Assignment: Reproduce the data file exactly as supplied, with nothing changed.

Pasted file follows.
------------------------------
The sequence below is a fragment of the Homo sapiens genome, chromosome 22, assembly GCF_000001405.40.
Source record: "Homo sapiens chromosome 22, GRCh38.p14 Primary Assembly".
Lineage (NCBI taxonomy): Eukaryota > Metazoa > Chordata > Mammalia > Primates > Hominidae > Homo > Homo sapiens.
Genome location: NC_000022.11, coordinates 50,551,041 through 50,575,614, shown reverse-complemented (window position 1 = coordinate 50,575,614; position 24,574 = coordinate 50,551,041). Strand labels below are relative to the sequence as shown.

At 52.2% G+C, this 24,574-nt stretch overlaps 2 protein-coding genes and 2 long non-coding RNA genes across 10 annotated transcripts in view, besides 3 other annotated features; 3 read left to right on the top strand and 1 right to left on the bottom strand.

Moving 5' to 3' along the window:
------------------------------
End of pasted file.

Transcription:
The sequence below is a fragment of the Homo sapiens genome, chromosome 22, assembly GCF_000001405.40.
Source record: "Homo sapiens chromosome 22, GRCh38.p14 Primary Assembly".
Lineage (NCBI taxonomy): Eukaryota > Metazoa > Chordata > Mammalia > Primates > Hominidae > Homo > Homo sapiens.
Genome location: NC_000022.11, coordinates 50,551,041 through 50,575,614, shown reverse-complemented (window position 1 = coordinate 50,575,614; position 24,574 = coordinate 50,551,041). Strand labels below are relative to the sequence as shown.

At 52.2% G+C, this 24,574-nt stretch overlaps 2 protein-coding genes and 2 long non-coding RNA genes across 10 annotated transcripts in view, besides 3 other annotated features; 3 read left to right on the top strand and 1 right to left on the bottom strand.

Moving 5' to 3' along the window: